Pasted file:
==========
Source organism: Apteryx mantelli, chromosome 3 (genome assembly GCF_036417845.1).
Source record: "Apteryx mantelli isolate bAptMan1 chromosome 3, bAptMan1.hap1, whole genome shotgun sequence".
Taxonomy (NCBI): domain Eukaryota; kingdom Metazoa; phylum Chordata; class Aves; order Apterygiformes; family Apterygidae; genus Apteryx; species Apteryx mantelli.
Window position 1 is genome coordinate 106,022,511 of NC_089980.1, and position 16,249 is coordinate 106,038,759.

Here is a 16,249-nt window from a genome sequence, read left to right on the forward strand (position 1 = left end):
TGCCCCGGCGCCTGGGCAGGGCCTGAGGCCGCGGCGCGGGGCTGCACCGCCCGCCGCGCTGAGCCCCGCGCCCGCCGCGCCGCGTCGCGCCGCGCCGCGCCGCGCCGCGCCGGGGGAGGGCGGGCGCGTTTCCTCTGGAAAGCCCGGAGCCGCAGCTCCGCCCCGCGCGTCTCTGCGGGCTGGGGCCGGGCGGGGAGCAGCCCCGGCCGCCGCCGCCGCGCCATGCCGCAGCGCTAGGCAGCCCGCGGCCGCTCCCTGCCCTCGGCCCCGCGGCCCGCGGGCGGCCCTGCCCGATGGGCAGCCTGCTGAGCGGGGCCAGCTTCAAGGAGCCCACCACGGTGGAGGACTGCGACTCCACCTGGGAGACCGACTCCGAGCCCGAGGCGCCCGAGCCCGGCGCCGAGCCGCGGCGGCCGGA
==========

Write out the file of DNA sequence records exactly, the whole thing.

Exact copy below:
Source organism: Apteryx mantelli, chromosome 3 (genome assembly GCF_036417845.1).
Source record: "Apteryx mantelli isolate bAptMan1 chromosome 3, bAptMan1.hap1, whole genome shotgun sequence".
Taxonomy (NCBI): domain Eukaryota; kingdom Metazoa; phylum Chordata; class Aves; order Apterygiformes; family Apterygidae; genus Apteryx; species Apteryx mantelli.
Window position 1 is genome coordinate 106,022,511 of NC_089980.1, and position 16,249 is coordinate 106,038,759.

Here is a 16,249-nt window from a genome sequence, read left to right on the forward strand (position 1 = left end):
TGCCCCGGCGCCTGGGCAGGGCCTGAGGCCGCGGCGCGGGGCTGCACCGCCCGCCGCGCTGAGCCCCGCGCCCGCCGCGCCGCGTCGCGCCGCGCCGCGCCGCGCCGCGCCGGGGGAGGGCGGGCGCGTTTCCTCTGGAAAGCCCGGAGCCGCAGCTCCGCCCCGCGCGTCTCTGCGGGCTGGGGCCGGGCGGGGAGCAGCCCCGGCCGCCGCCGCCGCGCCATGCCGCAGCGCTAGGCAGCCCGCGGCCGCTCCCTGCCCTCGGCCCCGCGGCCCGCGGGCGGCCCTGCCCGATGGGCAGCCTGCTGAGCGGGGCCAGCTTCAAGGAGCCCACCACGGTGGAGGACTGCGACTCCACCTGGGAGACCGACTCCGAGCCCGAGGCGCCCGAGCCCGGCGCCGAGCCGCGGCGGCCGGA